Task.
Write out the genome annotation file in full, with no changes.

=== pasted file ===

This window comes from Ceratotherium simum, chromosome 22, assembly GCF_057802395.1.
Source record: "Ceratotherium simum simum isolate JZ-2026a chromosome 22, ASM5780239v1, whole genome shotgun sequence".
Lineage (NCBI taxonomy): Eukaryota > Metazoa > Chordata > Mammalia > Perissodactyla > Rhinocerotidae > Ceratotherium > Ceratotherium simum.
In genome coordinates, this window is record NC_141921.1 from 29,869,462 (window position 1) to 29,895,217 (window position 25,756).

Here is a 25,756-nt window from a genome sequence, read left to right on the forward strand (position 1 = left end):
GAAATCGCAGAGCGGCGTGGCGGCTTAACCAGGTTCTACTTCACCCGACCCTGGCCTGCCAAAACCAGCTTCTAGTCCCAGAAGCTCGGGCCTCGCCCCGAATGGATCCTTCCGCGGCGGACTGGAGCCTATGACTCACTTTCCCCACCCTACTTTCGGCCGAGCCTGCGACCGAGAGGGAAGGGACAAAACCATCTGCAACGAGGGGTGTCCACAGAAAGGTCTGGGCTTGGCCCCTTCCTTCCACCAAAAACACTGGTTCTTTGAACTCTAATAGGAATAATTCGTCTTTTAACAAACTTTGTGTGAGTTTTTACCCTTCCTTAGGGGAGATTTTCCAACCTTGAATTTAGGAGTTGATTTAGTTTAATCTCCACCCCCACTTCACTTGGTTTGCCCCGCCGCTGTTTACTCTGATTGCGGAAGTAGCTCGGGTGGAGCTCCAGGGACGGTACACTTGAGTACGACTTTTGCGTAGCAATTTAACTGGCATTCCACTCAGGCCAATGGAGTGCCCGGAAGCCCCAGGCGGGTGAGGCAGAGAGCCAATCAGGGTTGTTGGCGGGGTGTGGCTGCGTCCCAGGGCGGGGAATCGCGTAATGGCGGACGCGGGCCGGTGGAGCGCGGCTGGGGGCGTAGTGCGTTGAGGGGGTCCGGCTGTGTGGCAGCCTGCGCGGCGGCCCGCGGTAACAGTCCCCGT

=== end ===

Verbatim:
This window comes from Ceratotherium simum, chromosome 22, assembly GCF_057802395.1.
Source record: "Ceratotherium simum simum isolate JZ-2026a chromosome 22, ASM5780239v1, whole genome shotgun sequence".
Lineage (NCBI taxonomy): Eukaryota > Metazoa > Chordata > Mammalia > Perissodactyla > Rhinocerotidae > Ceratotherium > Ceratotherium simum.
In genome coordinates, this window is record NC_141921.1 from 29,869,462 (window position 1) to 29,895,217 (window position 25,756).

Here is a 25,756-nt window from a genome sequence, read left to right on the forward strand (position 1 = left end):
GAAATCGCAGAGCGGCGTGGCGGCTTAACCAGGTTCTACTTCACCCGACCCTGGCCTGCCAAAACCAGCTTCTAGTCCCAGAAGCTCGGGCCTCGCCCCGAATGGATCCTTCCGCGGCGGACTGGAGCCTATGACTCACTTTCCCCACCCTACTTTCGGCCGAGCCTGCGACCGAGAGGGAAGGGACAAAACCATCTGCAACGAGGGGTGTCCACAGAAAGGTCTGGGCTTGGCCCCTTCCTTCCACCAAAAACACTGGTTCTTTGAACTCTAATAGGAATAATTCGTCTTTTAACAAACTTTGTGTGAGTTTTTACCCTTCCTTAGGGGAGATTTTCCAACCTTGAATTTAGGAGTTGATTTAGTTTAATCTCCACCCCCACTTCACTTGGTTTGCCCCGCCGCTGTTTACTCTGATTGCGGAAGTAGCTCGGGTGGAGCTCCAGGGACGGTACACTTGAGTACGACTTTTGCGTAGCAATTTAACTGGCATTCCACTCAGGCCAATGGAGTGCCCGGAAGCCCCAGGCGGGTGAGGCAGAGAGCCAATCAGGGTTGTTGGCGGGGTGTGGCTGCGTCCCAGGGCGGGGAATCGCGTAATGGCGGACGCGGGCCGGTGGAGCGCGGCTGGGGGCGTAGTGCGTTGAGGGGGTCCGGCTGTGTGGCAGCCTGCGCGGCGGCCCGCGGTAACAGTCCCCGT